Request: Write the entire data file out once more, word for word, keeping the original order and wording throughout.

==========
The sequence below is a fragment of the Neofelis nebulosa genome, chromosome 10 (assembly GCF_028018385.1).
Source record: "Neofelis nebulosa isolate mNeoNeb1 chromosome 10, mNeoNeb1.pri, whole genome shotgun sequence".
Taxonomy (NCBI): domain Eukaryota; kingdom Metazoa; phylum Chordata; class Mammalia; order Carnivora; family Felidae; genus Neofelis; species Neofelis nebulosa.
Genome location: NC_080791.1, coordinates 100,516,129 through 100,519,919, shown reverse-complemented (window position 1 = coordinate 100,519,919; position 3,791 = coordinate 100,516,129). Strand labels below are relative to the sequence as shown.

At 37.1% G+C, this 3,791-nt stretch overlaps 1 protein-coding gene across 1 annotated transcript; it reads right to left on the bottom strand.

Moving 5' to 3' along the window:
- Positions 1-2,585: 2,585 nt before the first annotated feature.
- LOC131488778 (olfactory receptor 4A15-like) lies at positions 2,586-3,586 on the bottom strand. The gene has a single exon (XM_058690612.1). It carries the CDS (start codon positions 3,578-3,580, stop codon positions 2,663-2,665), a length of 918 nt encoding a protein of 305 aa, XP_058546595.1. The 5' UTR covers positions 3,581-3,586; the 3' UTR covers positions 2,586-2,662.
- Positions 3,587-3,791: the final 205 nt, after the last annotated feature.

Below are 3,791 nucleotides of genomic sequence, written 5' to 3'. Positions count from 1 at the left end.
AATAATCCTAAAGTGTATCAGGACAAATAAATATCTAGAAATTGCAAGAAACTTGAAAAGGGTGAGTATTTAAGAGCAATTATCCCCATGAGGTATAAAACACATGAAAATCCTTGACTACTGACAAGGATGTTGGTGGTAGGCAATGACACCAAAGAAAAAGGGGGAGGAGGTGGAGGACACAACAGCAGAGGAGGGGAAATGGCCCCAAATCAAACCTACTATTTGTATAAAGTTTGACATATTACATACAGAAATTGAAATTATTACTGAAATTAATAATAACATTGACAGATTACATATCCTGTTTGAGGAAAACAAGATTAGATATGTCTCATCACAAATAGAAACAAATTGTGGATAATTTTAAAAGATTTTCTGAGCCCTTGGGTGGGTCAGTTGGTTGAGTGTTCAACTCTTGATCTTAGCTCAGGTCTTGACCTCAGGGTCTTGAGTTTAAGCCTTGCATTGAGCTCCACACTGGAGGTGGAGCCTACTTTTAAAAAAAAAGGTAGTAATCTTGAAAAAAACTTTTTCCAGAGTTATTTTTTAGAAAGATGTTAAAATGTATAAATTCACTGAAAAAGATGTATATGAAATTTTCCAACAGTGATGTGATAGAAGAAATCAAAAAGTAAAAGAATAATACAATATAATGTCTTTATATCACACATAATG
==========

The sequence below is a fragment of the Neofelis nebulosa genome, chromosome 10 (assembly GCF_028018385.1).
Source record: "Neofelis nebulosa isolate mNeoNeb1 chromosome 10, mNeoNeb1.pri, whole genome shotgun sequence".
Taxonomy (NCBI): domain Eukaryota; kingdom Metazoa; phylum Chordata; class Mammalia; order Carnivora; family Felidae; genus Neofelis; species Neofelis nebulosa.
Genome location: NC_080791.1, coordinates 100,516,129 through 100,519,919, shown reverse-complemented (window position 1 = coordinate 100,519,919; position 3,791 = coordinate 100,516,129). Strand labels below are relative to the sequence as shown.

At 37.1% G+C, this 3,791-nt stretch overlaps 1 protein-coding gene across 1 annotated transcript; it reads right to left on the bottom strand.

Moving 5' to 3' along the window:
- Positions 1-2,585: 2,585 nt before the first annotated feature.
- LOC131488778 (olfactory receptor 4A15-like) lies at positions 2,586-3,586 on the bottom strand. The gene has a single exon (XM_058690612.1). It carries the CDS (start codon positions 3,578-3,580, stop codon positions 2,663-2,665), a length of 918 nt encoding a protein of 305 aa, XP_058546595.1. The 5' UTR covers positions 3,581-3,586; the 3' UTR covers positions 2,586-2,662.
- Positions 3,587-3,791: the final 205 nt, after the last annotated feature.

Below are 3,791 nucleotides of genomic sequence, written 5' to 3'. Positions count from 1 at the left end.
AATAATCCTAAAGTGTATCAGGACAAATAAATATCTAGAAATTGCAAGAAACTTGAAAAGGGTGAGTATTTAAGAGCAATTATCCCCATGAGGTATAAAACACATGAAAATCCTTGACTACTGACAAGGATGTTGGTGGTAGGCAATGACACCAAAGAAAAAGGGGGAGGAGGTGGAGGACACAACAGCAGAGGAGGGGAAATGGCCCCAAATCAAACCTACTATTTGTATAAAGTTTGACATATTACATACAGAAATTGAAATTATTACTGAAATTAATAATAACATTGACAGATTACATATCCTGTTTGAGGAAAACAAGATTAGATATGTCTCATCACAAATAGAAACAAATTGTGGATAATTTTAAAAGATTTTCTGAGCCCTTGGGTGGGTCAGTTGGTTGAGTGTTCAACTCTTGATCTTAGCTCAGGTCTTGACCTCAGGGTCTTGAGTTTAAGCCTTGCATTGAGCTCCACACTGGAGGTGGAGCCTACTTTTAAAAAAAAAGGTAGTAATCTTGAAAAAAACTTTTTCCAGAGTTATTTTTTAGAAAGATGTTAAAATGTATAAATTCACTGAAAAAGATGTATATGAAATTTTCCAACAGTGATGTGATAGAAGAAATCAAAAAGTAAAAGAATAATACAATATAATGTCTTTATATCACACATAATG